Looking now to the process associated with system 10 of the present invention, a first stage processing vessel 20 is charged with the appropriate amounts of each of the base component and the adjunct component, as illustrated schematically in FIG. 1. The first stage processing vessel 20 is utilized to separate the components for delivery to and further processing in a second stage processing vessel 30.

As indicated above, the first stage processing vessel 20 is utilized to separate and store the base and adjunct components for delivery to the second stage processing vessel 30. As such, the first stage processing vessel 20 comprises a series of screens 25 of various mesh sizes to effect the separation of the base and adjunct components based upon the physical size of each. As will be appreciated, the first stage processing vessel 20 is charged through an upper portion to allow gravity to effect the separation of the components through the screens 25. Additional screens 25 may be utilized to separate any of a variety of fortifiers which may be incorporated into the novel disaccharide sweetener compound including, but not limited to, vitamins, minerals, and/or other fortifiers as may be required for a specific application. To facilitate the separation of the components in the first stage processing vessel 20, a vacuum may be applied to a lower portion of the first stage processing vessel 20.

Once the first stage processing vessel 20 has been charged and placed under vacuum for a period of time, the base and adjunct components, and any fortifiers as may be required, will physically separate into layers within the first stage processing vessel 20. Next, an amount of the adjunct component, a preselected polysaccharide, is drawn into the second stage processing vessel 30, by lowering the pressure in the second stage processing vessel 30 to slightly below the pressure in the first stage processing vessel 20 to produce a pressure gradient sufficient to induce the transfer of the adjunct component from the first stage processing vessel 20 to the second stage processing vessel 30.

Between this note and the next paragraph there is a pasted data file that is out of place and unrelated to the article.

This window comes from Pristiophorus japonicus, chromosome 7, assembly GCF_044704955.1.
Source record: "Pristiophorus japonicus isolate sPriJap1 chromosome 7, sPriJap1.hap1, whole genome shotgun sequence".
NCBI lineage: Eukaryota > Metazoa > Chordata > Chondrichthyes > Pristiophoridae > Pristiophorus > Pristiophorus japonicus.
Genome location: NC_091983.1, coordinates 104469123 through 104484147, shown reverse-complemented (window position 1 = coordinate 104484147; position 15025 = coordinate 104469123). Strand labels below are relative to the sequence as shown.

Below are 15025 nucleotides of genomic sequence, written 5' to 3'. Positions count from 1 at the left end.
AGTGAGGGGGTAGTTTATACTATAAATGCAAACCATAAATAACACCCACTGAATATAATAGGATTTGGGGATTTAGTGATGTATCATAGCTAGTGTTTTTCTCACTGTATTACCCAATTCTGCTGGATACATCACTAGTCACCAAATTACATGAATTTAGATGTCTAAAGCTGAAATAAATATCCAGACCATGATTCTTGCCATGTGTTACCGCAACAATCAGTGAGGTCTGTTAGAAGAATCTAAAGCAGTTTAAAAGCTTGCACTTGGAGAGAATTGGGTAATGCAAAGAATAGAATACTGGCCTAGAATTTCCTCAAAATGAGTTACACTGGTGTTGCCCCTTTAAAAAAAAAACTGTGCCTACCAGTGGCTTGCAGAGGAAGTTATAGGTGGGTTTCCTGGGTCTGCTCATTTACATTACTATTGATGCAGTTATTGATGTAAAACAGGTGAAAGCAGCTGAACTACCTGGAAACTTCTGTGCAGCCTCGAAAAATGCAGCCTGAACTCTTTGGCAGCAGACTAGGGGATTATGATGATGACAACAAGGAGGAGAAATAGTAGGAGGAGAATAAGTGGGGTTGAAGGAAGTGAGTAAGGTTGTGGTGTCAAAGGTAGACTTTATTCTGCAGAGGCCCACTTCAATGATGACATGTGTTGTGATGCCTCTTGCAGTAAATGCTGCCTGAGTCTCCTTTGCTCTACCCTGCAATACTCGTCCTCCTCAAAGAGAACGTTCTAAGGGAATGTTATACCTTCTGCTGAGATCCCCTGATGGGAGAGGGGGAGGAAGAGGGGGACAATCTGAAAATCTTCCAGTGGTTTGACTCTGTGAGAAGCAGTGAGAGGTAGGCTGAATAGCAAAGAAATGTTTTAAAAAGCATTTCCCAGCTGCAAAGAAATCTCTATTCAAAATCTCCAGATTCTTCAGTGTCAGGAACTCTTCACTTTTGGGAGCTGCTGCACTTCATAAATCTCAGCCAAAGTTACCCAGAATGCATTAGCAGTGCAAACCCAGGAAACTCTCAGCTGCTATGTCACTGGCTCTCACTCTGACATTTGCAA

Once charged with the adjunct component, the pressure in the second stage processing vessel 30 is returned to ambient pressure, or approximately one (1) bar. Next, a low amount of heat is applied to the second stage processing vessel 30 just to the point where the bonds of the adjunct component begin to crack, and then the adjunct component is rapidly subjected to pressure in the range of about two to five thousand feet below sea level for a period of one-half to two seconds, after which, the pressure in the second stage processing vessel 30 is rapidly returned to ambient pressure, or about one (1) bar.

This thermal and baric processing of the adjunct component, previously known as retrocycloaddition, but more recently known and hereinafter referenced as cycloelimination, results in cleaving the individual monosaccharide constituents from each polysaccharide component, with the subsequent release of a hydrogen and oxygen atom for each monosaccharide molecule cleaved, without destroying the individual six chain carbon constituents. Due to the subsequent release of the hydrogen and oxygen atoms, the individual monosaccharide constituents do not bond or otherwise recombine with one another upon return to ambient pressure of approximately one (1) bar. To further assure against such recombination, the oxygen and hydrogen released from cracking of the adjunct component may be evacuated into a stereo metric chamber 40 above the second stage processing vessel 30.